Thanks to teachers, From worst to first

Published: April 18, 2007 | 6054th good news item since 2003

Waterford High School’s motto is “worst to first,” and that’s just what students have done since the campus opened six years ago.

“Waterford High School was at the bottom of the barrel,” The Bee reported in 2003 after the state released its Academic Performance Index rankings.

Waterford received a pair of “1” rankings on a scale of 1 to 10: well below average in test scores, and well below average compared with schools whose students had similar social and economic backgrounds.

“It was all over the front page, and we probably deserved it,” said Will Frey, who has taught science at Waterford since the school opened in 2001. “We decided not to make excuses and figure out what we can do.”

The low scores inspired the faculty to look inward rather than point to thesundry reasons why students might not do as well as those from more affluent areas with two-parent families.

“When you start making excuses, you just sound lame,” Principal Don Davis said.

Ultimately, Waterford’s pair of 1s propelled the school forward. Last week, the school won a state Title I Academic Achievement Award. And school officials expect to take home a California Distinguished School award this month.

Both awards take into account that the school rose to a 10 and an 8 in this year’s API scores from the state Department of Education.

“It’s very rare for a school to move up in ranks that much,” said Pat McCabe, director of the Policy and Evaluation Division for the California Department of Education. “What’s unique about that is, in order to move, you not only have to leap over everyone ahead of you, but do it at a greater rate than the rest of the state.”

Teachers aren’t complacent

The nerve it took teachers to accept the blame for low scores still is evident as they experiment with teaching aids and philosophies rather than settle into the perception they have achieved enough.

This year, an English teacher has divided classes by gender, to see if students perform differently without the anxiety and distraction the opposite sex might bring to the classroom. So far, boys and girls are scoring about equally on tests, and the classes separated by gender are outperforming mixed classes, Davis said.

Some experiments have been implemented schoolwide. Students use hand-held whiteboards to provide direct feedback to teachers in the classroom. The teacher asks a question and students write the answer on the boards.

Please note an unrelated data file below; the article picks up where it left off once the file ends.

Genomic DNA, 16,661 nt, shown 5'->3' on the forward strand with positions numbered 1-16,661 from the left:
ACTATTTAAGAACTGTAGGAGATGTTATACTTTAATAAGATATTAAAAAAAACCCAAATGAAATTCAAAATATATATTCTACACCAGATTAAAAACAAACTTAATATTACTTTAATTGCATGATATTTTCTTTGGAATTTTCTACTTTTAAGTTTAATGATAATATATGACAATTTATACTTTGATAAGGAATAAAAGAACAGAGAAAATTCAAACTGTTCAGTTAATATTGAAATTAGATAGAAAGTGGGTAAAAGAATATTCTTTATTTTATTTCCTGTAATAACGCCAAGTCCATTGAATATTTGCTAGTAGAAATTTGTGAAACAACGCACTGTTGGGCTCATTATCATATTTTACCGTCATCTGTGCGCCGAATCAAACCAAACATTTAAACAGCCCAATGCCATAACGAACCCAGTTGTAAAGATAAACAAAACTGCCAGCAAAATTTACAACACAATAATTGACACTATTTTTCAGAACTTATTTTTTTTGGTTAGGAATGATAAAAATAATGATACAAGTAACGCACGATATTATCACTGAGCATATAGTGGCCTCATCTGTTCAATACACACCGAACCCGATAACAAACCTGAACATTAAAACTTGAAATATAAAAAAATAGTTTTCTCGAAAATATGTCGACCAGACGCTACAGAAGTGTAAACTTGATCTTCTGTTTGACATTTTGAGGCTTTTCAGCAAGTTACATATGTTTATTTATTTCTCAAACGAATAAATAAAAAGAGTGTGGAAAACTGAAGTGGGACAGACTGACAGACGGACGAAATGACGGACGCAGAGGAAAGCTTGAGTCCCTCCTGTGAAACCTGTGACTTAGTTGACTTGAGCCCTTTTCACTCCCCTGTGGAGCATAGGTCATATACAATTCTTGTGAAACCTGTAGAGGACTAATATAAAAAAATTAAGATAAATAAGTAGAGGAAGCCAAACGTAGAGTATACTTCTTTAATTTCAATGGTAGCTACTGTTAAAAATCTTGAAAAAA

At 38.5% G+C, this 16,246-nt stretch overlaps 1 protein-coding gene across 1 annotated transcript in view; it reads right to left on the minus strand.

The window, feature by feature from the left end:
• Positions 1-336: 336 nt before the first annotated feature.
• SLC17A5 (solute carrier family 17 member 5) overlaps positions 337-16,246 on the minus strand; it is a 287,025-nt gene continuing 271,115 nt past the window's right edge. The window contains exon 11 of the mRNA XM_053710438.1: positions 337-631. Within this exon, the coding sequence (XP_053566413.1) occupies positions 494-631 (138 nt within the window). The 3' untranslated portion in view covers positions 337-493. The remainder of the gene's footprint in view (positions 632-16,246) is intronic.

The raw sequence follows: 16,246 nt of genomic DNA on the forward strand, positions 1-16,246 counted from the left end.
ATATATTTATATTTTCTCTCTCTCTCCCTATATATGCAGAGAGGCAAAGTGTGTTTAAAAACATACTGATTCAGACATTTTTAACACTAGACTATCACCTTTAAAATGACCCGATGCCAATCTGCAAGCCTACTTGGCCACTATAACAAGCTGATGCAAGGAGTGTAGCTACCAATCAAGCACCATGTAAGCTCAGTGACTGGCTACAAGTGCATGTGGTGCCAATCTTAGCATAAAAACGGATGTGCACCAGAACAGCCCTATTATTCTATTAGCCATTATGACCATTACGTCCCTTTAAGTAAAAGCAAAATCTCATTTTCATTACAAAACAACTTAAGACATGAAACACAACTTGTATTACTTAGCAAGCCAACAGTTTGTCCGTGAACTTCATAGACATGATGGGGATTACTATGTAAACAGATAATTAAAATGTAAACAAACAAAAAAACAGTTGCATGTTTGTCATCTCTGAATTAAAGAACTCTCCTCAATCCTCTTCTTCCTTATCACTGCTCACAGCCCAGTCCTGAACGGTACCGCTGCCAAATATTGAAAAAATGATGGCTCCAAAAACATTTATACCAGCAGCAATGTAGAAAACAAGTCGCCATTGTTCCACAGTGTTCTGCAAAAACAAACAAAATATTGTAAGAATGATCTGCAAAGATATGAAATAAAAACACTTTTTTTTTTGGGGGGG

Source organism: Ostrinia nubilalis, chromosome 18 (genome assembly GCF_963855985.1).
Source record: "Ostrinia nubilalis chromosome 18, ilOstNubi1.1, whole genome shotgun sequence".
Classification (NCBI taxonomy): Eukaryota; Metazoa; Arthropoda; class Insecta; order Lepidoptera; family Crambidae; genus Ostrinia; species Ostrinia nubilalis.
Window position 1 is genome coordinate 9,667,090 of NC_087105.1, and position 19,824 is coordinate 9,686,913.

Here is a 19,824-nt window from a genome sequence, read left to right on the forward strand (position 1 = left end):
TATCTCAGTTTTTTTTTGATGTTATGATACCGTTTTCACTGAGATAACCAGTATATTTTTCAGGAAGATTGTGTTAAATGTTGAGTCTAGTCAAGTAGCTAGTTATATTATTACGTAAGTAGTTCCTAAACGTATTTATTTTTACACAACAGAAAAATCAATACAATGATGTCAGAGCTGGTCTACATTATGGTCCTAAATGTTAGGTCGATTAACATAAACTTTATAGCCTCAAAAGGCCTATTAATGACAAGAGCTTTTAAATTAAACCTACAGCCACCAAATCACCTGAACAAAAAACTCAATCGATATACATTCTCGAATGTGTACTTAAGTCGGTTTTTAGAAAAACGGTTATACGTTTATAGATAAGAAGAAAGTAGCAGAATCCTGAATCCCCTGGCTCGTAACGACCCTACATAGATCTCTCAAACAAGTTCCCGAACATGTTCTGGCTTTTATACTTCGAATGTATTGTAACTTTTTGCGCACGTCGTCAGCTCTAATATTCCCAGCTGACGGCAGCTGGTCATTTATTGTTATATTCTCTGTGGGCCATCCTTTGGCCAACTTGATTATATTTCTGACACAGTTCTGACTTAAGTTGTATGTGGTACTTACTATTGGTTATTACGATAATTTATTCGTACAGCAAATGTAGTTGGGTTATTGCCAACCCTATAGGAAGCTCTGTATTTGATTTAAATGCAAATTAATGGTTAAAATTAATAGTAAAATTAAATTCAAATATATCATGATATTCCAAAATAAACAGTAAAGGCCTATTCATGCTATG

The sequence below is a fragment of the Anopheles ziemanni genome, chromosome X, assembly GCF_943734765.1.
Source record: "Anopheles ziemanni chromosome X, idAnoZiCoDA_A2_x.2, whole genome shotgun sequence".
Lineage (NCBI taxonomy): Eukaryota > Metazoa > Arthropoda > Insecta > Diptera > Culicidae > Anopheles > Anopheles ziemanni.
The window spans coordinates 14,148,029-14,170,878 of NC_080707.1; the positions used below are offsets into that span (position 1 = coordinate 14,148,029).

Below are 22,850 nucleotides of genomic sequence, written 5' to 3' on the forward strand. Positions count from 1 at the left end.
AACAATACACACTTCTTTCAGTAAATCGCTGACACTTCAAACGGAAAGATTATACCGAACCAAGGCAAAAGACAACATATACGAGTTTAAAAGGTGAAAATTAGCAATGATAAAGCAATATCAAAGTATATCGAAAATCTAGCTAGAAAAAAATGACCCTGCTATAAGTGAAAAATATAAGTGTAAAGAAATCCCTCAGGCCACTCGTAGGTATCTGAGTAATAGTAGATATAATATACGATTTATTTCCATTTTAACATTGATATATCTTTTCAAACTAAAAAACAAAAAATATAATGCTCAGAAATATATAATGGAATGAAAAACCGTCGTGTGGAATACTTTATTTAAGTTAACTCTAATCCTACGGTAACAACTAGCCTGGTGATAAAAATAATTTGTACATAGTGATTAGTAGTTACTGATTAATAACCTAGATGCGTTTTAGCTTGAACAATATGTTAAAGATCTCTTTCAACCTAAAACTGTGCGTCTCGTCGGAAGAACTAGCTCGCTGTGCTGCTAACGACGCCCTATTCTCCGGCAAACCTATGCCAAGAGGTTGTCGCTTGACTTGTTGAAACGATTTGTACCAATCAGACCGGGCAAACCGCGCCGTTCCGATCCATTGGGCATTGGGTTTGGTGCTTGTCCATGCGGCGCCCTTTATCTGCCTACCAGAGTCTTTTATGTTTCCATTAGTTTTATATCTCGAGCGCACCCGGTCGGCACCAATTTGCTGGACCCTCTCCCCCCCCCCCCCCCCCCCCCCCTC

Whiteboards help teachers spot those lagging behind without embarrassing them by drilling them during class. If at least 80 percent of the class gives the correct answer, the teacher moves on. Teachers identify those students who don’t understand and can work with them separately. And students who have trouble with a subject can take an elective class that helps them keep up.

If less than 80 percent of the class understands a lesson, the instructor teaches it again. The technique has helped students such as senior Krista Montgomery, 18, who wrestled with algebra.

“I knew I was struggling, but I’m not the type to go up and ask for help,” she said. “This way, teachers know if I’m struggling.”

To keep students alert, teachers also randomly call on students by pulling names written on Popsicle sticks.

“It keeps us more awake in class knowing we’d have to answer questions,” said senior Leti Dominguez, 17.

Middle schools prepare students well

Principal Davis also attributes success to getting students from good middle schools such as Hickman, which is a Distinguished School and just earned two 10s in state rankings for the second year in a row. Hickman has adopted many of Waterford High’s instruction techniques, said Vicki Porter, the charter school’s vice principal.

“Kids who don’t know (answers) try to be invisible, but you cannot be invisible here,” Porter said.

When Leti started attending Waterford four years ago, she said, she doubted the school would be noticed for anything but poor performance.

“I knew it wasn’t going to be the best, but it was a quick turn,” she said. “I’m excited to see how much we’ve grown since then, and know I was part of it.”

Published in Teachers
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